[0109] Subsequently, the central processing unit 11 checks the time counter TCNT(kn) associated with the reed group CNT(kn) to see whether or not the value TCNT is less than 500 as by step S503. If the value is less than 500, the lapse of time from the previous tone generation is short, and the previously used reed 32 b may possibly vibrate. For this reason, the central processing unit 11 decides to change the reed 32 b to be used for the tone generation. The central processing unit 11 increments the value CNT as by step S504, and checks the value CNT to see whether or not the incremented value CNT is greater than 3 as by step S505. If the answer is given affirmative, the central processing unit 11 changes the value to zero as by step S506. Thus, the value CNT is circulated between zero to 3. After step S506, the central processing unit proceeds to step S507.

[0110] When the value CNT is equal to or less than 3, the answer at step S505 is given negative, and the central processing unit 11 proceeds to step S507 without execution at step S506.

[0111] On the other hand, if the time counter TCNT(kn) exceeds 500, the lapse of time from the previous tone generation is long, and the vibrations have been already decayed. This means that any one of the reeds 32 b of the reed group CNT(kn) is available for the tone generation. For this reason, the central processing unit proceeds to step S506 without execution at steps S504 and S505. The value CNT is changed to zero at step S506. Thus, when the vibrations in the previous tone generation is presume to have been already decayed, the central processing unit 11 always decides the tone generation stage STA to be used in the present tone generation. Upon completion of the job at step S506, the central processing unit 11 proceeds to step S507.

[0112] Subsequently, the central processing unit 11 combines the note number kn with the count CNT. The central processing unit 11 accesses the actuator table in the read only memory (see FIG. 8), and reads out the code assigned a player's finger specified by the combination of note number (kn) and count value (CNT). Thus, the central processing unit 11 determines the player's finger to be activated as by step S507, and requests the driver circuit 17 to supply the driving signal to the solenoid-operated actuator 21 incorporated in the player's finger SOL. For example, if the note number kn and counter value CNT are 49 and 0, respectively, the player's finger to be activated is SOLA(k49) as shown in FIG. 8.

[0113] The driver circuit 17 supplies the driving signal to the solenoid-operated actuator 21 of the player's finger SOLA(k49), which is incorporated in the tone generating stage STA. Then, the magnetic field is created in the solenoid-operated actuator 21. The pick 22 is inwardly inclined, and the plunger 26 upwardly projects from the bobbin 23. The pick 22 is brought into contact with the tip 32 c of the reed 32 b(k49) of the daisy reed wheel 32A, and plucks the reed 32 b(k49) of the daisy reed wheel 32A for generating the tone k49.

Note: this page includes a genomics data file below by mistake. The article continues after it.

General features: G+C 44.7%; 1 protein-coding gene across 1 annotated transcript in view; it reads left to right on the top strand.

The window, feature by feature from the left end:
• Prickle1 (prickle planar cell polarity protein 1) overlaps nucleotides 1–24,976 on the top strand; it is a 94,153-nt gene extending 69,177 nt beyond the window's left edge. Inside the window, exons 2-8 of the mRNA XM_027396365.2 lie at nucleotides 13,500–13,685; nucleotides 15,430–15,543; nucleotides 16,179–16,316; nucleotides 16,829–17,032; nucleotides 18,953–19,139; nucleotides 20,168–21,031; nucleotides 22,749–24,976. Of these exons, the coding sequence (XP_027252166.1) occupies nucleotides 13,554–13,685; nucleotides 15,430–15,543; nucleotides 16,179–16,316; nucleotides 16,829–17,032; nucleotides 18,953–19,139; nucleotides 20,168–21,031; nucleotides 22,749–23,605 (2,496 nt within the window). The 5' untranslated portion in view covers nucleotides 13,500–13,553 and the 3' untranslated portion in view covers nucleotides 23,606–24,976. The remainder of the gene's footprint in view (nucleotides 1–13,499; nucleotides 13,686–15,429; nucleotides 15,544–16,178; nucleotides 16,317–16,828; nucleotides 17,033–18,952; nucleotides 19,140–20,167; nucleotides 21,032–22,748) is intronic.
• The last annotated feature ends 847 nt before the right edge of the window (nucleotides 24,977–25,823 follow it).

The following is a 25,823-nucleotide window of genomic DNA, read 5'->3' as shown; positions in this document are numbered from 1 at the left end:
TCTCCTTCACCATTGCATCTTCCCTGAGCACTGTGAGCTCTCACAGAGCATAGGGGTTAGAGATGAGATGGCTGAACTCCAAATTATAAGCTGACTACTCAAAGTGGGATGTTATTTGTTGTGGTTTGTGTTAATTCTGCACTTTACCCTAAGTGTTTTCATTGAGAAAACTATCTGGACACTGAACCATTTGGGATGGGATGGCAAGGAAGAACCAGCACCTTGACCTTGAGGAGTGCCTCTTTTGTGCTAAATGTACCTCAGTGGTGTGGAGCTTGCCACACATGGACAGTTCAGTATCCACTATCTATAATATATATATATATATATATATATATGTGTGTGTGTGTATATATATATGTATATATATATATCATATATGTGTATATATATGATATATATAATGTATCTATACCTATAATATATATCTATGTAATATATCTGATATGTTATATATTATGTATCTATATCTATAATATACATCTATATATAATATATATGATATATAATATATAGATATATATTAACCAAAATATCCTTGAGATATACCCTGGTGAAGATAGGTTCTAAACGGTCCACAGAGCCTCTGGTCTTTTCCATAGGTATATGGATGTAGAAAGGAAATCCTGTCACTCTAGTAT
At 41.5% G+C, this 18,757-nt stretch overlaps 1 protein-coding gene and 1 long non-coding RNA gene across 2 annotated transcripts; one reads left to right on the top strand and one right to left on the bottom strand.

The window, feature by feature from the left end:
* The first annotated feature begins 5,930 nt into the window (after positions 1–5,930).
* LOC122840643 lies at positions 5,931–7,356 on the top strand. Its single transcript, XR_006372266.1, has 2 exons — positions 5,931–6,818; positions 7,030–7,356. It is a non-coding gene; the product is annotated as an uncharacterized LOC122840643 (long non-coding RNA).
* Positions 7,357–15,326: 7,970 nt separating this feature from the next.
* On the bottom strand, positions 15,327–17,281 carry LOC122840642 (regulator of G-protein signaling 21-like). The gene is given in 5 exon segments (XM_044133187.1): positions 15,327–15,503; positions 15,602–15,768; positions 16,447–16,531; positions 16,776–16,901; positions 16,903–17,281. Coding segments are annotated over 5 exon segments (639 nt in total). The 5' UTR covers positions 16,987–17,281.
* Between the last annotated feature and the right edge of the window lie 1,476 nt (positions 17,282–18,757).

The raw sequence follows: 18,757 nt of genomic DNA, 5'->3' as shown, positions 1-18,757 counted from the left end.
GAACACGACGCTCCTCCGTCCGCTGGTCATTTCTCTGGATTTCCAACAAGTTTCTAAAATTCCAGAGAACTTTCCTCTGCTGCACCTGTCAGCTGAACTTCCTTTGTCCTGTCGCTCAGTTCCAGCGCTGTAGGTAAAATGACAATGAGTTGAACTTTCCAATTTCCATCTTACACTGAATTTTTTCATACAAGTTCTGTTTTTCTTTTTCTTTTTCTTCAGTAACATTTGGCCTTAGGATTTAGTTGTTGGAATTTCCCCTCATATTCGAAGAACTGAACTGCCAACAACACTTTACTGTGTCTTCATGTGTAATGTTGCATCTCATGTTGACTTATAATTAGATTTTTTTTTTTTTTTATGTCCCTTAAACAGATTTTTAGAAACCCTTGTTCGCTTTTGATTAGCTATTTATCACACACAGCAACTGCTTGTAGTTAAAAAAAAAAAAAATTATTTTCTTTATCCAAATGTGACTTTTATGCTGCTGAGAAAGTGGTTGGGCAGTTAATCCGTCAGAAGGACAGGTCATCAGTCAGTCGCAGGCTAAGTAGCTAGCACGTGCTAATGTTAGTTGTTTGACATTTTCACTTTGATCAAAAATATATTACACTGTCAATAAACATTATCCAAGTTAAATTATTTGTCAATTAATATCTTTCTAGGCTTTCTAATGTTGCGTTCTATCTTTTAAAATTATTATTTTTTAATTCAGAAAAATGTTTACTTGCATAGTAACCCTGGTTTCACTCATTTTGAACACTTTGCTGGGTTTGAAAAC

[0114] When the elastic force exceeds the magnetic force, the pick 22 is outwardly inclined. The driver circuit 17 removes the magnetic force upon reaching the upper dead point, and the plunger 26 and pick 22 are moved toward the rest position. The spring 25 keeps the pick 22 outwardly inclined. For this reason, the pick 22 does not interfere with the vibrating reed 32 b(k49).

[0115] After the central processing unit 11 requests the driver circuit 17 to activate the selected player's finger, the central processing unit 11 proceeds to step S508, and changes the value TCNT of the associated time counter TCNT(kn) to zero. The time counter TCNT(kn) will be incremented by one at every timer interruption so as to indicate the lapse of time TCNT from the present tone generation with the time counter TCNT(kn).

[0116] As will be understood, the musical instrument implementing the second embodiment properly uses the four tone generating stages STA/STB/STC/STD. When the automatic player repeatedly generates a tone at short intervals, the controller CL changes the tone generating stage ST from the previously used one to another. In this case, the tone generating stage is changed from STA through STB and STC to STD. On the other hand, when the automatic player generates a tone after a long time period, the controller CL fixedly uses the tone generating stage STA. Even through the daisy reed wheels 32A/32B/32C/32D are designed to generate the tones k48 to k71, it is impossible to strictly make the tone kn equal in pitch to one another. From this viewpoint, the musical instrument implementing the second embodiment is desirable, because the other tone generating stages STB, STC and STD are exceptionally used for the tone generation. Such a precise control requires only the time counters TCNT(kn), which is a software implementation. Thus, the musical instrument implementing the second embodiment is as simple as the musical instrument implementing the first embodiment.

[0117] In the above-described second embodiment, 500 is an example of the threshold. When the reeds 32 b exhibit different vibration characteristics, the threshold is to be changed.

[0118] Third Embodiment

[0119] Yet another musical instrument implementing the third embodiment is similar in structure to the musical instrument shown in FIGS. 1, 2, 4A and 4B, and includes a controller, which is similar in system configuration to the controller CL shown in FIG. 6. For this reason, the component parts and system components of the musical instrument implementing the third embodiment are hereinafter labeled with the references designating corresponding component parts and system components of the first embodiment without detailed description for avoiding repetition.